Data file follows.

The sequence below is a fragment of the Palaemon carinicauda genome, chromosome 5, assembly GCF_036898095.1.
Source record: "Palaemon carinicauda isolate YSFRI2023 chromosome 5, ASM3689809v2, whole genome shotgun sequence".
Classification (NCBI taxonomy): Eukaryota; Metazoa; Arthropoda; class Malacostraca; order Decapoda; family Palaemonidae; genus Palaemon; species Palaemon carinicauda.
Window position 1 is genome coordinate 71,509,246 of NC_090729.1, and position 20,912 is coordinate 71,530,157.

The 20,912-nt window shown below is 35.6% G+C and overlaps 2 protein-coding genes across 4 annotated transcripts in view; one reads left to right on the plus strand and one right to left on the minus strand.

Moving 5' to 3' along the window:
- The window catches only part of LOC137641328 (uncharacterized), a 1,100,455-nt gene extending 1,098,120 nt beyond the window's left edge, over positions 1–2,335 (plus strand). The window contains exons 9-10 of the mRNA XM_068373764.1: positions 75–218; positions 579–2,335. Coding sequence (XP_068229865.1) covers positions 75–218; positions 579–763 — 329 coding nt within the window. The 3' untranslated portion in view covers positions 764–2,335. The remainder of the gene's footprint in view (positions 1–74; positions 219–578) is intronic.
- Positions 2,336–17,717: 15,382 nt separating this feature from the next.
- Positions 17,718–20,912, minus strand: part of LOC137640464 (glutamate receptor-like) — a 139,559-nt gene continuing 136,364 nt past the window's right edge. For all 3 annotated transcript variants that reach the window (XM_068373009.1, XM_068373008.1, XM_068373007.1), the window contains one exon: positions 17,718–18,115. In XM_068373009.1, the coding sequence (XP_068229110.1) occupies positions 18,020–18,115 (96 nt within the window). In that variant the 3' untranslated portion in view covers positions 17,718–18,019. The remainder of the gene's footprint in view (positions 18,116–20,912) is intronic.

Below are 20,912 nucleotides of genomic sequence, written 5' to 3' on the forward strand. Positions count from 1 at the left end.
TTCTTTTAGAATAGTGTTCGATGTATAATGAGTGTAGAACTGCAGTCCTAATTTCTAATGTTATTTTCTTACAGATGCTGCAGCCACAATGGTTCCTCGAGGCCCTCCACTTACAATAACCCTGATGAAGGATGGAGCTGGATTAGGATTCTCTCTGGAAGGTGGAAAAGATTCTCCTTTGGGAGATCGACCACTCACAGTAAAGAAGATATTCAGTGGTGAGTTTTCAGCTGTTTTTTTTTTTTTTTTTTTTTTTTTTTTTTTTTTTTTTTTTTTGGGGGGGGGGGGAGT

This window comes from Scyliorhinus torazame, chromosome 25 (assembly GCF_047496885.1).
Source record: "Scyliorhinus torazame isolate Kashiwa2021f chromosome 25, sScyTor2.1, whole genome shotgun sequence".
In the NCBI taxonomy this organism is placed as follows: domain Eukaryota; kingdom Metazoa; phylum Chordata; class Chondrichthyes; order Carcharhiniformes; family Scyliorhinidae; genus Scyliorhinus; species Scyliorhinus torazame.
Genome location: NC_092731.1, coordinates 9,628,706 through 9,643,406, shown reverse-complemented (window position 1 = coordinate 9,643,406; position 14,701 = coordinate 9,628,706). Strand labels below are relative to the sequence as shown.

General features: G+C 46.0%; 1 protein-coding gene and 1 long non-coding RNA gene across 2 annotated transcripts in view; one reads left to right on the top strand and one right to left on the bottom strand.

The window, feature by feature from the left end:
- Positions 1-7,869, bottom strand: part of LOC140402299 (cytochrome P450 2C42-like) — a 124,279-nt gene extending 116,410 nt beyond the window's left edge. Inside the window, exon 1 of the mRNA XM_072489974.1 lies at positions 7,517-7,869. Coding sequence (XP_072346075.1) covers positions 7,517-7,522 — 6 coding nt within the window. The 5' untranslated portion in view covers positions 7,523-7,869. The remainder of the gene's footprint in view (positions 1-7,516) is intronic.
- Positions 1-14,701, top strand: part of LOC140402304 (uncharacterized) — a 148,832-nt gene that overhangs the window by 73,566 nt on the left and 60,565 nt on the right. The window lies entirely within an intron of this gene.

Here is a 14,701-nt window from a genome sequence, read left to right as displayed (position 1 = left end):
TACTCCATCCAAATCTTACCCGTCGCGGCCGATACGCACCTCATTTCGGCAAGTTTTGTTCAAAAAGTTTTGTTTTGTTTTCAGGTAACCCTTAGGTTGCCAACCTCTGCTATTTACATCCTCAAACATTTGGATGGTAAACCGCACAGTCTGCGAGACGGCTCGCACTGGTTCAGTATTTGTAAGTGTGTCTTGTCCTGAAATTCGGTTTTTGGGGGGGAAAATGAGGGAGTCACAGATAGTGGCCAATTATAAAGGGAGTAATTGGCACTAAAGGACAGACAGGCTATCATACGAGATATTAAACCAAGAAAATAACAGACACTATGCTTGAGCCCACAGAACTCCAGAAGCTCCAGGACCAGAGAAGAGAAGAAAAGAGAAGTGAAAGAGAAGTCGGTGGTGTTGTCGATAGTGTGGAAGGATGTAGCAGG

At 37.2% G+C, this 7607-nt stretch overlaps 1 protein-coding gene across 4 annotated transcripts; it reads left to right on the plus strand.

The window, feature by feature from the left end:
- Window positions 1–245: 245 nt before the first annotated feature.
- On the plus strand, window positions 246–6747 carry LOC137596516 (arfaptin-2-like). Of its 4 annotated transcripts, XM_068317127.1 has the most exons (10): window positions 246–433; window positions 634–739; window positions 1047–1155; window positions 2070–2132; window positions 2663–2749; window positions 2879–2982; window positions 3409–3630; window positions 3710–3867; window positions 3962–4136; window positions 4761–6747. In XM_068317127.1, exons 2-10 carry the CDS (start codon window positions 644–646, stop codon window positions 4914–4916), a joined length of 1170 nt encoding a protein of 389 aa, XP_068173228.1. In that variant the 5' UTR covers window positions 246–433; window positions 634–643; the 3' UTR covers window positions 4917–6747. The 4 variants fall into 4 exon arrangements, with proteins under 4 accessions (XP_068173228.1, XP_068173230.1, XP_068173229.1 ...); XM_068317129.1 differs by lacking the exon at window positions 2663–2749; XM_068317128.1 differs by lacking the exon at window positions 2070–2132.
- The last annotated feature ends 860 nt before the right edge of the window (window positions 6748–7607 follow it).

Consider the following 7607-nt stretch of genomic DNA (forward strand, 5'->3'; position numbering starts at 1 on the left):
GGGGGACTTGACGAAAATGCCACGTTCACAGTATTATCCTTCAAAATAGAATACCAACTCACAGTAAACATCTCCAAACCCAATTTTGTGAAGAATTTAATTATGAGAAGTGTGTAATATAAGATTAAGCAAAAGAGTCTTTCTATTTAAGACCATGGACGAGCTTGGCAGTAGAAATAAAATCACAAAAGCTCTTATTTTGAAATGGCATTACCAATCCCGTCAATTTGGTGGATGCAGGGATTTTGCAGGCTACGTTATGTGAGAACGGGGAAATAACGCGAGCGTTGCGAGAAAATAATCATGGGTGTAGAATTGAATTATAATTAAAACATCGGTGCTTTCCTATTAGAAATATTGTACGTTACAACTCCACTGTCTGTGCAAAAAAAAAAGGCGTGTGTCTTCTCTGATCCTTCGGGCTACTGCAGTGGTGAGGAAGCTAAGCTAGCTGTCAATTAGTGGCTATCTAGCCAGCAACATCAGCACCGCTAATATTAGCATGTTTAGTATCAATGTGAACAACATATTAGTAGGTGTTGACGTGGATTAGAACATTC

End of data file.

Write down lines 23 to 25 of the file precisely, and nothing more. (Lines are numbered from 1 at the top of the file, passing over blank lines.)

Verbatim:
The window, feature by feature from the left end:
- Window positions 1–245: 245 nt before the first annotated feature.
- On the plus strand, window positions 246–6747 carry LOC137596516 (arfaptin-2-like). Of its 4 annotated transcripts, XM_068317127.1 has the most exons (10): window positions 246–433; window positions 634–739; window positions 1047–1155; window positions 2070–2132; window positions 2663–2749; window positions 2879–2982; window positions 3409–3630; window positions 3710–3867; window positions 3962–4136; window positions 4761–6747. In XM_068317127.1, exons 2-10 carry the CDS (start codon window positions 644–646, stop codon window positions 4914–4916), a joined length of 1170 nt encoding a protein of 389 aa, XP_068173228.1. In that variant the 5' UTR covers window positions 246–433; window positions 634–643; the 3' UTR covers window positions 4917–6747. The 4 variants fall into 4 exon arrangements, with proteins under 4 accessions (XP_068173228.1, XP_068173230.1, XP_068173229.1 ...); XM_068317129.1 differs by lacking the exon at window positions 2663–2749; XM_068317128.1 differs by lacking the exon at window positions 2070–2132.